When reading discussions or talking about anime or manga, the terms canon, non-canon and sometimes filler may come up. Trying to nail down what these terms mean may not be so obvious, So what do the terms canon and non-canon mean in anime?
Canon means the officially sanctioned, original work whereas non-canon is anything which does not fall under this category. In terms of anime, it generally refers to the stories, characters and other main elements as introduced in the manga.
Let’s look at what canon really means, and what it doesn’t cover, in our discussion below. We’ll look at some reasons why this discussion is so important and consider how to classify canon from non-canon.
What is Canon in Anime?
Canon means that something is the official storyline, characters or other features of a series. Something is known as canon as opposed to non-canon because it was created in the original series or appeared in the original source material.
For example, with anime, they tend to be based on a manga, so canon can be thought of as anything appearing in the manga.
To contrast versus canon, it is useful to consider filler. Filler is the general term for episodes or parts of episodes that tell a story, introduce different characters or bring up elements that have never been present in the manga.
Canon will be a part of the main or official story, so once you start noticing that an anime series is going way off what the manga explored, you can safely call this filler or non-canon.
Why Have Non-Canon Episodes?
There are several reasons for creating non-canon content, such as for programming reasons, content creation limitations and revenue supplementation.
A manga artist may have been working on a manga at times for many years before it takes off and becomes a success, eventually getting turned into a TV show.
However, an anime studio will have a large team of people with specialized roles such as writers, directors, animators and anything else needed, with the ability to hire more staff as required.
This means for most situations, a manga artist will have no chance when comparing outputs, as the anime studio will almost always be able to produce way more content, quickly catching up to the current storyline of the manga.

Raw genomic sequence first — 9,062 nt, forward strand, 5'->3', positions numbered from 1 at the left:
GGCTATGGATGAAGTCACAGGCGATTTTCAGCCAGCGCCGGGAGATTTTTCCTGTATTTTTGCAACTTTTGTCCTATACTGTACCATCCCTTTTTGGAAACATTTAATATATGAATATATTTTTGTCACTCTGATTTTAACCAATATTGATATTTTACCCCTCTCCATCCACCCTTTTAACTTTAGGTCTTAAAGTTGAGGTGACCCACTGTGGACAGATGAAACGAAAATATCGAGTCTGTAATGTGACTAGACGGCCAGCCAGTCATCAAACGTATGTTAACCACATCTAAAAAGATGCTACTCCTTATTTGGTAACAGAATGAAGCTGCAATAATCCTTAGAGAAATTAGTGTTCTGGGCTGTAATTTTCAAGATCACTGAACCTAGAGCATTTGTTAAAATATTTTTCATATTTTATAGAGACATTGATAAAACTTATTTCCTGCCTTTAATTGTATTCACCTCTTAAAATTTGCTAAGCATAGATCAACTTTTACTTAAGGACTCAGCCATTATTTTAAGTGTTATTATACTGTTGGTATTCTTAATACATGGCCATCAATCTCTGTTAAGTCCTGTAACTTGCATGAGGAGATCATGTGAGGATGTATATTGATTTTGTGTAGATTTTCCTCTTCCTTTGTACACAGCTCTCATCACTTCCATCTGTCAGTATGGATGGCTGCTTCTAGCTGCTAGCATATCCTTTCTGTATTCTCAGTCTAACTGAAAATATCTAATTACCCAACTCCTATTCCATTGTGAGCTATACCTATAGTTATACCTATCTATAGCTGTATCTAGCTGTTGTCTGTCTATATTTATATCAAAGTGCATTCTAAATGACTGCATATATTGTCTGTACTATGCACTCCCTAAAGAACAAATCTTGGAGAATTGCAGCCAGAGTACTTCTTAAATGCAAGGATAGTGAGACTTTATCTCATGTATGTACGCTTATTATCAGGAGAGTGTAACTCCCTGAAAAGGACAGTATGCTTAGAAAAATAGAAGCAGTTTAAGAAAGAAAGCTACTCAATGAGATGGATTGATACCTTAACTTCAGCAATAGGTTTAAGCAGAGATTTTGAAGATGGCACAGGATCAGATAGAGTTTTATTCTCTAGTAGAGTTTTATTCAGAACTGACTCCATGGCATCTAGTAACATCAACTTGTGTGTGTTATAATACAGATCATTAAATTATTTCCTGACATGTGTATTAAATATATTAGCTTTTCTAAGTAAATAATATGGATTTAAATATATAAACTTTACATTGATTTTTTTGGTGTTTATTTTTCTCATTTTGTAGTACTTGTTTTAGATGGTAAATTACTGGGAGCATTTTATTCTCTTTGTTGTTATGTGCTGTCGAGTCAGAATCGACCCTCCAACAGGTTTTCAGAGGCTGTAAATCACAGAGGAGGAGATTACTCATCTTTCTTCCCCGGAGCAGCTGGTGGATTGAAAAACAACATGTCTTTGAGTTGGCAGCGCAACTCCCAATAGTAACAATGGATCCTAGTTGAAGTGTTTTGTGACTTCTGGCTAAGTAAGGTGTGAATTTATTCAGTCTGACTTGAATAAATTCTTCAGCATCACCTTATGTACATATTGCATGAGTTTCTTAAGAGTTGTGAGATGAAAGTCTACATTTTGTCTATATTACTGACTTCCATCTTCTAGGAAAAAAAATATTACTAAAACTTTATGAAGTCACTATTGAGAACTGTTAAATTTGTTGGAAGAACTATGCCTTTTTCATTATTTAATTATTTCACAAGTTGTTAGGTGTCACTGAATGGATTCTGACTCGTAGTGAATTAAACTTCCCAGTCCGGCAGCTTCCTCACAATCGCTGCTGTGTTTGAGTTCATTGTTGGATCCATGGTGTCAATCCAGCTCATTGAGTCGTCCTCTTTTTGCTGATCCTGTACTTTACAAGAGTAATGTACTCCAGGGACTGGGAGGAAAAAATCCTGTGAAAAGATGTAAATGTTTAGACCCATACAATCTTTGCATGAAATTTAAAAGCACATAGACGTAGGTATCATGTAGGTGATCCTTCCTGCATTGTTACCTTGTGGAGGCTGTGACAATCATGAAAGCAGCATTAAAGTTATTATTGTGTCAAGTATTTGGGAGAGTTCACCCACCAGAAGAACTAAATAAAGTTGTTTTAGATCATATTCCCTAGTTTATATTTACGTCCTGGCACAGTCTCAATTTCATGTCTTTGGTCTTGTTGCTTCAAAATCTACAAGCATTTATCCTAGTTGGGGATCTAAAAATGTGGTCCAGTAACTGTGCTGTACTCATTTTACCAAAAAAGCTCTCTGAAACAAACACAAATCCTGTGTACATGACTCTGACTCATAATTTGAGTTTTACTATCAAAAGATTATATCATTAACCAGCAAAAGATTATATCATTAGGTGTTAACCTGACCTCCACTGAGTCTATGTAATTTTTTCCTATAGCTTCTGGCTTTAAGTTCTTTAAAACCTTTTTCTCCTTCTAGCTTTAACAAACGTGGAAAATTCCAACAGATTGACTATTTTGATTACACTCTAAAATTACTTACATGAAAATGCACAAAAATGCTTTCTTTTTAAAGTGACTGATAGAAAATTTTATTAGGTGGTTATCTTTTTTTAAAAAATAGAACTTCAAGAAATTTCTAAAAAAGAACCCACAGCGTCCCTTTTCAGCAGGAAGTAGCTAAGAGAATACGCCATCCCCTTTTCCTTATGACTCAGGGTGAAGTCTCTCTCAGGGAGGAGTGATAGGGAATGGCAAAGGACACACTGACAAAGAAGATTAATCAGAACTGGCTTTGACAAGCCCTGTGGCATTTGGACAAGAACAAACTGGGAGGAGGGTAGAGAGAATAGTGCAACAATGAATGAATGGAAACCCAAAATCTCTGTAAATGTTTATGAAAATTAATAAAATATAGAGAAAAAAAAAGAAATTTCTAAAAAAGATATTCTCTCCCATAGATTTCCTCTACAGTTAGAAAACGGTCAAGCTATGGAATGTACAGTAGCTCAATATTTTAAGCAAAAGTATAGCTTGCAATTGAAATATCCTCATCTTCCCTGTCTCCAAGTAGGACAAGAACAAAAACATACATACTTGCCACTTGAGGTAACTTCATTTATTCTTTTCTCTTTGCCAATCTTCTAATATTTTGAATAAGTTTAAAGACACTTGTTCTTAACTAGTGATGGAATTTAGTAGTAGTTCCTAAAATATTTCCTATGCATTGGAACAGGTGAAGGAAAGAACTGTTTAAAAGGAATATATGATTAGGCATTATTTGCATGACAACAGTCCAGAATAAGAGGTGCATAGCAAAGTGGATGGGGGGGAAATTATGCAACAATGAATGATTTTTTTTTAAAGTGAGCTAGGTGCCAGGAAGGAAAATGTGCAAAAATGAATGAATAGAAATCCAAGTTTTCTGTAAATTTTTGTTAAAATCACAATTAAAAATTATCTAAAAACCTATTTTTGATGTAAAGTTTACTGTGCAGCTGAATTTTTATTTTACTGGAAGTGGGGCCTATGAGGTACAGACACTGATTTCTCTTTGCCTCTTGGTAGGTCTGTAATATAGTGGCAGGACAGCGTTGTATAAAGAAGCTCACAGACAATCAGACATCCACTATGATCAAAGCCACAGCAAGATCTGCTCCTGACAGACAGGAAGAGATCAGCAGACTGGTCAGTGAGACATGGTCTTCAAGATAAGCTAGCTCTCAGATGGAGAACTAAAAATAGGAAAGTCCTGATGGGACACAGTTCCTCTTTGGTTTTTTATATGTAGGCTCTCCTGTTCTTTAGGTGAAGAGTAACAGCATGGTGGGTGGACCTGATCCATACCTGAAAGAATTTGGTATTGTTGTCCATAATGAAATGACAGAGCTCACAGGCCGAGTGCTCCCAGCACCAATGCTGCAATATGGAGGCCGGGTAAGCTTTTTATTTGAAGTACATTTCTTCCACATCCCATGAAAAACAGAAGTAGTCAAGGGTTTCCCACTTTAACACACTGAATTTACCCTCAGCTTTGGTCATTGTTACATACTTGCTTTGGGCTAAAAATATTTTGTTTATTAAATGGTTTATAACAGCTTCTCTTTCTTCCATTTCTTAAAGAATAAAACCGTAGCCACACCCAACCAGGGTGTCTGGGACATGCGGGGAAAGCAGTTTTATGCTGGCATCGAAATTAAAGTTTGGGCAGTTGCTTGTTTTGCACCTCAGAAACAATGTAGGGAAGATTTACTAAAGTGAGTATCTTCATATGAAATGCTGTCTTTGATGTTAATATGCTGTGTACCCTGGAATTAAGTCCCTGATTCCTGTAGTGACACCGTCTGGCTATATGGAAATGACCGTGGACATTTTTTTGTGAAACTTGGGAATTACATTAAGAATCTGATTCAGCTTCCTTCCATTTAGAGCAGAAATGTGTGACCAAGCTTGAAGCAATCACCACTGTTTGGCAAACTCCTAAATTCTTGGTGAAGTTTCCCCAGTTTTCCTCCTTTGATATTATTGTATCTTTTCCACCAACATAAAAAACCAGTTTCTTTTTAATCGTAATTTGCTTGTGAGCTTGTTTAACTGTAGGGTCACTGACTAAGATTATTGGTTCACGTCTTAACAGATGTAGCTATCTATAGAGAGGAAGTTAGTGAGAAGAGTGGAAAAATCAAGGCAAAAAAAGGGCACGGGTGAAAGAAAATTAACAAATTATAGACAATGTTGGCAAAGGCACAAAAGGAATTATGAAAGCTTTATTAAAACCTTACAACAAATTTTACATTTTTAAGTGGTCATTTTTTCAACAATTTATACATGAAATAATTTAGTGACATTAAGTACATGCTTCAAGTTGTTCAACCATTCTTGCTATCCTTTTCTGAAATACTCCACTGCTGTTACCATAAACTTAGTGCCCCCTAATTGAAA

At this point the studio has a few choices, with the commercially sensible option being to create a few non-canon episodes, or filler episodes, to bridge the gap.
Often, a piece of intellectual property may be bought by a studio, meaning that eventually that studio comes up with the storylines, so everything at that point would be considered non-canon.
Extra lengthening of certain aspects commonly happens in anime, but as long as the nucleus on what is happening is canon, some slight detail changes or lengthening won’t change this, but it is quite a subjective line.
Is Canon different from OVAs?
OVA stands for original video animation, and an OVA is in most cases a straight to video production, specifically that an OVA will not have a broadcast debut.
OVAs will mainly be in the form of prequels or sequels. This means that they tend to be very close to canon if not explicitly dealing with it, or at least staying consistent with it.
OVAs don’t have the usual timeline crunches associated with a regularly broadcast series, so OVAs give creators the time to research the canon and make sure that any episodes fit within the canon.
However, not all OVAs follow these stipulations, and so you may have OVAs that are almost entirely non-canon. Some fans consider that if an OVA basically follows canon and advances the plot consistently with canon, then at least it shouldn’t be considered filler.
Is Official and Canon the Same Thing?
Canon can be quite different from official. Official just means that a piece of work as the proper legal permissions to be published, but as discussed above, it may be that the intellectual property was sold to another entity, like a company.
This may mean that the original creator is no longer involved and has no creative input into the series. Such a production would be official in that they have properly purchased the rights to show those characters, but not necessarily canon.
This is quite an objective standard, whereas deciding whether something is canon can be a bit more controversial. The differences in medium (anime vs manga) can result in some major changes needing to be made, but fundamentally fans still consider it all canon.
The decision is also a lot easier to make with shorter series, as the longer something goes on, the higher chance that there has been a bit of retroactive changes being made, or the lower chance that the studio got a bit desperate for content and just made something up.